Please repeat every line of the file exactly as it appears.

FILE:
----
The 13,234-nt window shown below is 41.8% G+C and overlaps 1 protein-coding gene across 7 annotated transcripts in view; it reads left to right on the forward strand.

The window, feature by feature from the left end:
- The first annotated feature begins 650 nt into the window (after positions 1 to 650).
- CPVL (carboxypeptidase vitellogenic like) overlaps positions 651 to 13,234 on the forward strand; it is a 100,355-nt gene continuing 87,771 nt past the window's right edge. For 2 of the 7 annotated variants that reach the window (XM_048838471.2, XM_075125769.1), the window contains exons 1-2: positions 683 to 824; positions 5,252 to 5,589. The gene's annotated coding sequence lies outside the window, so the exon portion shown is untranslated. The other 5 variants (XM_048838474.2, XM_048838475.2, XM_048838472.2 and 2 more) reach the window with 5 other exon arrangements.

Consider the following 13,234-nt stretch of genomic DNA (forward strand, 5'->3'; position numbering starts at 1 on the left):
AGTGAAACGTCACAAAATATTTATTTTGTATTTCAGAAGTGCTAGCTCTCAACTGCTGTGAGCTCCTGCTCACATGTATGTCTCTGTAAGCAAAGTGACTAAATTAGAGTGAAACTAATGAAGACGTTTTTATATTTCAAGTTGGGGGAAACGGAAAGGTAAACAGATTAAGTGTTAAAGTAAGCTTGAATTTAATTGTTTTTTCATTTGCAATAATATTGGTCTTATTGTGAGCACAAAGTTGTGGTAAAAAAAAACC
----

The 13,234-nt window shown below is 41.8% G+C and overlaps 1 protein-coding gene across 7 annotated transcripts in view; it reads left to right on the forward strand.

The window, feature by feature from the left end:
- The first annotated feature begins 650 nt into the window (after positions 1 to 650).
- CPVL (carboxypeptidase vitellogenic like) overlaps positions 651 to 13,234 on the forward strand; it is a 100,355-nt gene continuing 87,771 nt past the window's right edge. For 2 of the 7 annotated variants that reach the window (XM_048838471.2, XM_075125769.1), the window contains exons 1-2: positions 683 to 824; positions 5,252 to 5,589. The gene's annotated coding sequence lies outside the window, so the exon portion shown is untranslated. The other 5 variants (XM_048838474.2, XM_048838475.2, XM_048838472.2 and 2 more) reach the window with 5 other exon arrangements.

Consider the following 13,234-nt stretch of genomic DNA (forward strand, 5'->3'; position numbering starts at 1 on the left):
AGTGAAACGTCACAAAATATTTATTTTGTATTTCAGAAGTGCTAGCTCTCAACTGCTGTGAGCTCCTGCTCACATGTATGTCTCTGTAAGCAAAGTGACTAAATTAGAGTGAAACTAATGAAGACGTTTTTATATTTCAAGTTGGGGGAAACGGAAAGGTAAACAGATTAAGTGTTAAAGTAAGCTTGAATTTAATTGTTTTTTCATTTGCAATAATATTGGTCTTATTGTGAGCACAAAGTTGTGGTAAAAAAAAACC